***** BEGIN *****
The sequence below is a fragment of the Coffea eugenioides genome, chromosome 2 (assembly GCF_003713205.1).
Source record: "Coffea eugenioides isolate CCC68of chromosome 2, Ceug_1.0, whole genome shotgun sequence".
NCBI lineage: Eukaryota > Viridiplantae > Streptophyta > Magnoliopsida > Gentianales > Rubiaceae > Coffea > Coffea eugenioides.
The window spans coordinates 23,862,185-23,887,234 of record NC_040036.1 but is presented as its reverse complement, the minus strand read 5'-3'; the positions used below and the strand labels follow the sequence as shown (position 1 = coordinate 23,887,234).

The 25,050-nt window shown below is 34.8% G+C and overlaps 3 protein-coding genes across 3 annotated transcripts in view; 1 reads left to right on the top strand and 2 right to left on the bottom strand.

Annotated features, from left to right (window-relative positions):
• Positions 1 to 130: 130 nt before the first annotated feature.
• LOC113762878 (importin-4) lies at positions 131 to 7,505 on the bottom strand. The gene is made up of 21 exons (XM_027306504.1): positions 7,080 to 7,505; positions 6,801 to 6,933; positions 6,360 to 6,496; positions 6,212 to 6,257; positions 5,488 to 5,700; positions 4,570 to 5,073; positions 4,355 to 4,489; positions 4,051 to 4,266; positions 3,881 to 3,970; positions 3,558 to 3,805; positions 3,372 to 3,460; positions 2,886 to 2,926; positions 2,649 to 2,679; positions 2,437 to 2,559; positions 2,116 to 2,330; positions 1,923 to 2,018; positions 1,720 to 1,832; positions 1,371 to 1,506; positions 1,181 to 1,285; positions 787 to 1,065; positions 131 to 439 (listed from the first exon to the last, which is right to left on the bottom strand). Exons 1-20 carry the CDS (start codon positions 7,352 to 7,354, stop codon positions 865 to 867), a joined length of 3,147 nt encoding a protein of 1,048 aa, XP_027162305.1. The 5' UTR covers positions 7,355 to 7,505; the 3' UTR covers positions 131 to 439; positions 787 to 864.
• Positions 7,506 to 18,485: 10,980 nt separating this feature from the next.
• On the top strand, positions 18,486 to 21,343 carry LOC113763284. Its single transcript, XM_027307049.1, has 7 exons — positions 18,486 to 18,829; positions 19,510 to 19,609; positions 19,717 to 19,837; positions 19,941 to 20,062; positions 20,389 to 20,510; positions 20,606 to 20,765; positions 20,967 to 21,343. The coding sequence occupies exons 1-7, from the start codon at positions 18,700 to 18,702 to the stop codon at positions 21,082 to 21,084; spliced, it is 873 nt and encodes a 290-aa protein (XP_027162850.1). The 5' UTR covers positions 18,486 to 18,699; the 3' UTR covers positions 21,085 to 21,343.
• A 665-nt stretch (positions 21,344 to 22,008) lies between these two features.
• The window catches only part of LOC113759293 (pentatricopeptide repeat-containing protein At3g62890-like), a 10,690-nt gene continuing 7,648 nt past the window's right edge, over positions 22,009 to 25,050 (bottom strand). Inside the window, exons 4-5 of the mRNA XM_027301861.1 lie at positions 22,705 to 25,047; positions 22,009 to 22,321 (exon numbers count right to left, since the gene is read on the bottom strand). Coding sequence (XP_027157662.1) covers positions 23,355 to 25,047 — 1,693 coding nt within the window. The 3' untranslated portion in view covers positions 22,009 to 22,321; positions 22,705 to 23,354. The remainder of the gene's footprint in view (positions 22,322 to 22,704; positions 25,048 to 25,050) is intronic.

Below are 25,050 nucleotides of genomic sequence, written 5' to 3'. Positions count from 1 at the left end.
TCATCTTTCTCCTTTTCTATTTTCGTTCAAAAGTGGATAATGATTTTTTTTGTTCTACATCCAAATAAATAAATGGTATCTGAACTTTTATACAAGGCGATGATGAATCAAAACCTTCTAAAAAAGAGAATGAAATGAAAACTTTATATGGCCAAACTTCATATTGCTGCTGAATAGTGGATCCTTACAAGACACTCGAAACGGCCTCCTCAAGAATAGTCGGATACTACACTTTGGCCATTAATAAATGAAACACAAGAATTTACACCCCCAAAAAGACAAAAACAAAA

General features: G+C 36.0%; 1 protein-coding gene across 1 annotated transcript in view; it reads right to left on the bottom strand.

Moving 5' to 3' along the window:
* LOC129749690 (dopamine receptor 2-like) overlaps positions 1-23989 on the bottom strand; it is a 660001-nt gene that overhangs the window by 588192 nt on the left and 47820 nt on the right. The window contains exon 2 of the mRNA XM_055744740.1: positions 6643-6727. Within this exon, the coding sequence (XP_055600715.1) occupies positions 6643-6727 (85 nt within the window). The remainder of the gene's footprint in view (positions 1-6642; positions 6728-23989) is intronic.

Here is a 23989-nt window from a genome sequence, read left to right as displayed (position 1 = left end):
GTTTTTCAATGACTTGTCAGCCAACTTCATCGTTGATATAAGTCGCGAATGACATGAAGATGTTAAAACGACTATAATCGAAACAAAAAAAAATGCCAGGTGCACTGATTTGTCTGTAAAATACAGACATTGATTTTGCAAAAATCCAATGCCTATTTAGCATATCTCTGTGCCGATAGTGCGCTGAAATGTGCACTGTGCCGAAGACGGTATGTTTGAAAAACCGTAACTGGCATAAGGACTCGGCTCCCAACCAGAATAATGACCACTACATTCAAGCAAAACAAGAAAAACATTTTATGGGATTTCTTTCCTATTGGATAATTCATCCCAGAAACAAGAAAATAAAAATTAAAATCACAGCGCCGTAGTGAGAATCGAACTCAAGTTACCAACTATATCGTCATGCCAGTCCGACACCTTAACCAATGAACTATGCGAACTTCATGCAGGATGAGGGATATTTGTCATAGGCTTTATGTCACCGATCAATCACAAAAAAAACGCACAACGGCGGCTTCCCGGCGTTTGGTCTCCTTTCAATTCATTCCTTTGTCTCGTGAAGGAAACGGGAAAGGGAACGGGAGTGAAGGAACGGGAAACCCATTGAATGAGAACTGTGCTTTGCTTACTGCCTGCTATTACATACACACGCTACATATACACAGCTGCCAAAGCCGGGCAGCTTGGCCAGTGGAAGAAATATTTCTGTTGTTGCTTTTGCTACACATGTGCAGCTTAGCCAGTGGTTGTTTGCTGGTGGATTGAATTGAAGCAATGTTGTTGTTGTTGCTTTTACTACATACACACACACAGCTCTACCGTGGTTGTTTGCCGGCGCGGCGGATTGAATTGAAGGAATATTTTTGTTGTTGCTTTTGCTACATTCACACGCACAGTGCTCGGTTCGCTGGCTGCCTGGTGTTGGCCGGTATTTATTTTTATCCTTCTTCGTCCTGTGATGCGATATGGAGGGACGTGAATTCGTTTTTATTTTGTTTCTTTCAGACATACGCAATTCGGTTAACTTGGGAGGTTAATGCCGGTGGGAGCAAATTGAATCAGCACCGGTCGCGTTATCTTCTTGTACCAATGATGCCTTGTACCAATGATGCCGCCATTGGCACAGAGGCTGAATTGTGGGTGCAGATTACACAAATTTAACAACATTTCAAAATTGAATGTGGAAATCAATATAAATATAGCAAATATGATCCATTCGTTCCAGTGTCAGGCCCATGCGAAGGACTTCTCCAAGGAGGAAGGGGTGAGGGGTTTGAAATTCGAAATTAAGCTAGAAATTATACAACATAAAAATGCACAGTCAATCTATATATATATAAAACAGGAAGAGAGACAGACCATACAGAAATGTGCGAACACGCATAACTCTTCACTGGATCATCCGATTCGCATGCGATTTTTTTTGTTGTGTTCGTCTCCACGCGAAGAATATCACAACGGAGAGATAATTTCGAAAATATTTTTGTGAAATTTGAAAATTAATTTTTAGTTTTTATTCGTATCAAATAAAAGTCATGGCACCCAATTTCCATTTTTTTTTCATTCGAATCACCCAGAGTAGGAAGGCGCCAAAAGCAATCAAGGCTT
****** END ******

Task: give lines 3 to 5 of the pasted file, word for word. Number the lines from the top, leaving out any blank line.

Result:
NCBI lineage: Eukaryota > Viridiplantae > Streptophyta > Magnoliopsida > Gentianales > Rubiaceae > Coffea > Coffea eugenioides.
The window spans coordinates 23,862,185-23,887,234 of record NC_040036.1 but is presented as its reverse complement, the minus strand read 5'-3'; the positions used below and the strand labels follow the sequence as shown (position 1 = coordinate 23,887,234).

The 25,050-nt window shown below is 34.8% G+C and overlaps 3 protein-coding genes across 3 annotated transcripts in view; 1 reads left to right on the top strand and 2 right to left on the bottom strand.